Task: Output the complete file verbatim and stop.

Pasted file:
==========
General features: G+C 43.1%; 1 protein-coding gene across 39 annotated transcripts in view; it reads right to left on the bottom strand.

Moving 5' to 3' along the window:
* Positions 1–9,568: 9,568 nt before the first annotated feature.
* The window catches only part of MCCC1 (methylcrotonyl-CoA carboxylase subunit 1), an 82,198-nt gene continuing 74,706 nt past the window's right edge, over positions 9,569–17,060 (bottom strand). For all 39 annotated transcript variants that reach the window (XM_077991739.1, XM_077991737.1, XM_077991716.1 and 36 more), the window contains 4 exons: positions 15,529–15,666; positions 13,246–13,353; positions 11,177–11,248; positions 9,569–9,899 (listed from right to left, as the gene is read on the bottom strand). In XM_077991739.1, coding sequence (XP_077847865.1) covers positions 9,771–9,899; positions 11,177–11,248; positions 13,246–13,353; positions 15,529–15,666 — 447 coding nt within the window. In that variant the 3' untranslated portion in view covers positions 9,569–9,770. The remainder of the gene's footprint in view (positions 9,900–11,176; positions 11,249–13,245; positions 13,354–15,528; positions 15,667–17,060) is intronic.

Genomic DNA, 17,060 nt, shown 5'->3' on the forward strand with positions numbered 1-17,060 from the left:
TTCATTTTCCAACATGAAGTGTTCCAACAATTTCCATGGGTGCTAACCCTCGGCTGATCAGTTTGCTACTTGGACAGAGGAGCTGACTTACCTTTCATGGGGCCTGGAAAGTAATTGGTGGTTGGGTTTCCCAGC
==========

General features: G+C 43.1%; 1 protein-coding gene across 39 annotated transcripts in view; it reads right to left on the bottom strand.

Moving 5' to 3' along the window:
* Positions 1–9,568: 9,568 nt before the first annotated feature.
* The window catches only part of MCCC1 (methylcrotonyl-CoA carboxylase subunit 1), an 82,198-nt gene continuing 74,706 nt past the window's right edge, over positions 9,569–17,060 (bottom strand). For all 39 annotated transcript variants that reach the window (XM_077991739.1, XM_077991737.1, XM_077991716.1 and 36 more), the window contains 4 exons: positions 15,529–15,666; positions 13,246–13,353; positions 11,177–11,248; positions 9,569–9,899 (listed from right to left, as the gene is read on the bottom strand). In XM_077991739.1, coding sequence (XP_077847865.1) covers positions 9,771–9,899; positions 11,177–11,248; positions 13,246–13,353; positions 15,529–15,666 — 447 coding nt within the window. In that variant the 3' untranslated portion in view covers positions 9,569–9,770. The remainder of the gene's footprint in view (positions 9,900–11,176; positions 11,249–13,245; positions 13,354–15,528; positions 15,667–17,060) is intronic.

Genomic DNA, 17,060 nt, shown 5'->3' on the forward strand with positions numbered 1-17,060 from the left:
TTCATTTTCCAACATGAAGTGTTCCAACAATTTCCATGGGTGCTAACCCTCGGCTGATCAGTTTGCTACTTGGACAGAGGAGCTGACTTACCTTTCATGGGGCCTGGAAAGTAATTGGTGGTTGGGTTTCCCAGC